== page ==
Federal Court Blocks Biden Rule Forcing ER Doctors to Perform Abortions Against Their Faith

Federal Court Blocks Biden Rule Forcing ER Doctors to Perform Abortions Against Their Faith
U.S. Secretary of Health and Human Services Xavier Becerra attends a town hall meeting at the BeWell clinic in Orange, Calif., on March 9, 2022. (John Fredricks/The Epoch Times)
Mark Tapscott

A federal judge in Texas blocked, for the time being, regulatory guidance from the Department of Health and Human Services (HHS) that sought to compel emergency room doctors to perform abortions even if doing so violates their conscience or religious faith.

In a 67-page decision, the U.S. District Court for the Northern District of Texas, Lubbock Division, enjoined HHS from enforcing guidance it issued in the wake of the Supreme Court's Dobbs v. Jackson Women's Health Organization decision that returned legal authority on abortion to state legislatures.
The HHS guidance, which was issued on July 11 along with a letter from HHS Secretary Xavier Becerra, said the Emergency Medical Treatment and Labor Act of 1986 (EMTALA) requires emergency room doctors to perform abortions regardless of their religious views, even if doing so conflicts with a state law.
The HHS actions were challenged by three plaintiffs, the State of Texas and two private groups—the American Association of Pro-Life Obstetricians and Gynecologists (AAPLOG) and the Christian Medical and Dental Associations (CMDA). The plaintiffs are represented by the Alliance Defending Freedom (ADF), the Arizona-based public interest law firm that specializes in First Amendment religious freedom issues.

But U.S. District Court Judge James Wesley Hendrix said the HHS guidance and Becerra's letter went far beyond the intent and letter of the 1986 law.

“That guidance goes well beyond EMTALA’s text, which protects both mothers and unborn children, is silent as to abortion, and preempts state law only when the two directly conflict,” Hendrix wrote.

“AAPLOG and CMDA’s members face a substantial threat of enforcement and severe penalties for their inevitable violation of the Guidance’s requirements with regards to abortion.”

The judge also agreed with the plaintiffs that the HHS actions injured Texas' sovereign interests, saying "the court finds that Texas plausibly alleges an injury to its sovereign interest based on the differences between the guidance’s interpretation of EMTALA and Texas’s laws governing when abortions are permitted.

"Although the defendants dispute this, the language of the guidance and Texas’s laws are not identical, and the differences are material. This mismatch creates areas where the guidance claims to preempt state law—a type of sovereign injury."

Hendrix further agreed that the HHS guidance was issued in violation of federal law, requiring a public notice period for citizens to comment on the proposal prior to its being issued and enforced.

As a result, Hendrix granted the plaintiffs' motion and ordered that "the defendants may not enforce the guidance and letter’s interpretation that Texas abortion laws are preempted by EMTALA; and the defendants may not enforce the guidance and letter’s interpretation of EMTALA—both as to when an abortion is required and EMTALA’s effect on state laws governing abortion—within the State of Texas or against AAPLOG’s members and CMDA’s members."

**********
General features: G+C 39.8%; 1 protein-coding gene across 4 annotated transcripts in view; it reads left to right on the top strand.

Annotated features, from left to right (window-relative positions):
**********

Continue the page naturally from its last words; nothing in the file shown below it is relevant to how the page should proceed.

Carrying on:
A spokesman for HHS couldn't be reached for comment.

Attorneys for the plaintiffs said the court order demonstrates Hendrix's conclusion that the plaintiffs are likely to prevail if the case is appealed by HHS.

“The Biden administration is needlessly, illegitimately, and illegally working to turn emergency rooms into walk-in abortion facilities. Doctors get into their line of work to save lives and care for people—and that’s exactly what they are ethically, morally, and legally required to do,” said ADF senior counsel Ryan Bangert, who argued before the court on behalf of the pro-life OB-GYNs.

“We’re pleased to see the court halt the administration’s attempt to flagrantly disregard the legislative and democratic process, and we’ll continue to defend those in the medical profession who wish to respect and save lives, not take them,” Bangert continued.

“Emergency room physicians can, and do, treat ectopic pregnancies and other life-threatening conditions. Elective abortion is not life-saving care—it ends the life of the unborn—and the government can’t force doctors to perform procedures that violate their conscience and religious beliefs,” ADF senior counsel Denise Harle said in a statement praising the decision. Harle is also director of the ADF Center for Life.

In their motion seeking the order, the plaintiffs told the court that the HHS action "imposes massive financial penalties and disqualification from federally funded health programs for doctors who do not do abortions ..." and that because the mandate to perform abortions "issues yet ill-defined threats requiring abortions, it inherently, and intentionally, imposes substantial pressure for them to do abortions regardless of their religious beliefs. That pressure is an irreparable injury."
Mark Tapscott is an award-winning investigative editor and reporter who covers Congress, national politics, and policy for The Epoch Times. Mark was admitted to the National Freedom of Information Act (FOIA) Hall of Fame in 2006 and he was named Journalist of the Year by CPAC in 2008. He was a consulting editor on the Colorado Springs Gazette’s Pulitzer Prize-winning series “Other Than Honorable” in 2014.